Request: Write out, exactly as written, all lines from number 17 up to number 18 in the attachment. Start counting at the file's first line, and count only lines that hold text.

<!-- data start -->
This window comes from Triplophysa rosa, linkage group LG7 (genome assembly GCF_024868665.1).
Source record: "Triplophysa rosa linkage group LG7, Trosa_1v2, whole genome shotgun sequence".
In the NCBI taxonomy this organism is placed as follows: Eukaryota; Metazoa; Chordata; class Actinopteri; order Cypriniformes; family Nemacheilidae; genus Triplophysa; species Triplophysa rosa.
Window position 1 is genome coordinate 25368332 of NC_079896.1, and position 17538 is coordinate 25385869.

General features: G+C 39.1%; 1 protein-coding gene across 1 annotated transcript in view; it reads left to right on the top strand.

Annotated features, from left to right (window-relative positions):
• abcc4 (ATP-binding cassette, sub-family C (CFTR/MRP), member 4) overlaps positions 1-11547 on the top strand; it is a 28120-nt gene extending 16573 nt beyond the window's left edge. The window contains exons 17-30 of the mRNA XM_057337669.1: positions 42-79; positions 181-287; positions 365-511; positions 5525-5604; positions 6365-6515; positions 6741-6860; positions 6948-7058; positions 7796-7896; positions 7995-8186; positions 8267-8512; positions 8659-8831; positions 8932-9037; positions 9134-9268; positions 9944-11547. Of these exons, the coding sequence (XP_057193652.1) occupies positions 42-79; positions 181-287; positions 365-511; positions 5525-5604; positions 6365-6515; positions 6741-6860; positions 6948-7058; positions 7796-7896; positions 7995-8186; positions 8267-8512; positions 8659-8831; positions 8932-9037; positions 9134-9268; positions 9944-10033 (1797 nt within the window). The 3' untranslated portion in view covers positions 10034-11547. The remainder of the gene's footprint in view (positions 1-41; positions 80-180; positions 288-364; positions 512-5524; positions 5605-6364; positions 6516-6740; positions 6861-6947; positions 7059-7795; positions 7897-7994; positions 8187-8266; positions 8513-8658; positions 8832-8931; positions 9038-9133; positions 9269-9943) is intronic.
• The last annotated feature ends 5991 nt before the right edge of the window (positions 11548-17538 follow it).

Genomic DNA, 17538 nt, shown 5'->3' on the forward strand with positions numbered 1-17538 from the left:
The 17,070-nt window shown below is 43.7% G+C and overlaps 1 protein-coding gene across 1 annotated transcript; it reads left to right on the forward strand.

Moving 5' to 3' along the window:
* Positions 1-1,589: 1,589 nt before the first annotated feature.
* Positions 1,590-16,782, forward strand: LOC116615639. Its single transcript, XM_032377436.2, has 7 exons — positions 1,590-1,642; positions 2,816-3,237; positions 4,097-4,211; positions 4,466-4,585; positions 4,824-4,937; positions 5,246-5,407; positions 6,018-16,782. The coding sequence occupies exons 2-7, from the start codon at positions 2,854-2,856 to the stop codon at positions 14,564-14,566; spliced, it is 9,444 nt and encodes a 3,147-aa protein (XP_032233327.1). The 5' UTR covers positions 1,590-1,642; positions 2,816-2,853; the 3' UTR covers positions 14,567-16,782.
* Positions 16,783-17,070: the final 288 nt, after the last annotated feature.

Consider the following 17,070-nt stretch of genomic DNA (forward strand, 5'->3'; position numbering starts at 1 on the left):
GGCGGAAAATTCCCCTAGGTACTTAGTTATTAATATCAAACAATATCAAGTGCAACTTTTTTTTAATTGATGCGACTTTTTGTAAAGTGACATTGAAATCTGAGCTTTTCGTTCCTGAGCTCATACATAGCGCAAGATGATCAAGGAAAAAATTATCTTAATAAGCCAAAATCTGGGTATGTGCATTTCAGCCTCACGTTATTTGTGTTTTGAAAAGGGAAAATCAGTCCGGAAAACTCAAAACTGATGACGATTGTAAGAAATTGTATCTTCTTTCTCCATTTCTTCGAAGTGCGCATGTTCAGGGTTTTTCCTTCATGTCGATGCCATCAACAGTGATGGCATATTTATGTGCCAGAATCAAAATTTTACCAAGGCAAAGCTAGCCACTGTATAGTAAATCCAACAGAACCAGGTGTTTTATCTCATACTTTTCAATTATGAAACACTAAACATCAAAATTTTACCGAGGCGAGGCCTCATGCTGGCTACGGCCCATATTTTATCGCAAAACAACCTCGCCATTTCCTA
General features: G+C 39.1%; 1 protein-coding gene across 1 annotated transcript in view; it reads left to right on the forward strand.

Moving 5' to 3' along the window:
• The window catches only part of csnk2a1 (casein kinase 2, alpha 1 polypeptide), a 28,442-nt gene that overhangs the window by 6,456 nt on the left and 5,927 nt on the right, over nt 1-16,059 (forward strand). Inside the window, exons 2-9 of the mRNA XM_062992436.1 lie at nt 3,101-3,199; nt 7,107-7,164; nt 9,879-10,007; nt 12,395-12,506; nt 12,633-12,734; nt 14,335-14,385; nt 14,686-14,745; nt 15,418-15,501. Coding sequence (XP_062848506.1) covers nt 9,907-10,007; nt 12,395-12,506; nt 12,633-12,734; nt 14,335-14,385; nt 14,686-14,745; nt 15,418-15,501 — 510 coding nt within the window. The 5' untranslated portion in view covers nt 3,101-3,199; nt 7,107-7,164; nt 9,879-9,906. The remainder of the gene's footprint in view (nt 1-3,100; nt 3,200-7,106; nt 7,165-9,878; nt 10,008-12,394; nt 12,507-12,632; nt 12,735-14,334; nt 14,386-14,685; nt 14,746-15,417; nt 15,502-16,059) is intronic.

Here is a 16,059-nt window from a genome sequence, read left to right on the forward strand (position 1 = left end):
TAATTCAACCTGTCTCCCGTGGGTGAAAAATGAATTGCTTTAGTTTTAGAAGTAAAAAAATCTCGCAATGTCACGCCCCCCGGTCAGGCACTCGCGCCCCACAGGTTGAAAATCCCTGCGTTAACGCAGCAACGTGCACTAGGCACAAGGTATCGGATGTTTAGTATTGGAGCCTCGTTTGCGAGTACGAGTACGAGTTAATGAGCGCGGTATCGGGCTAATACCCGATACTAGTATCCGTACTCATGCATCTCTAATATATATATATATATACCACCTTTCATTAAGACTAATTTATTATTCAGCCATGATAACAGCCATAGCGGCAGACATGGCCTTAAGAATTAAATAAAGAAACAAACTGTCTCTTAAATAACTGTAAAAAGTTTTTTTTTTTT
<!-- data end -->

General features: G+C 39.1%; 1 protein-coding gene across 1 annotated transcript in view; it reads left to right on the forward strand.

Moving 5' to 3' along the window: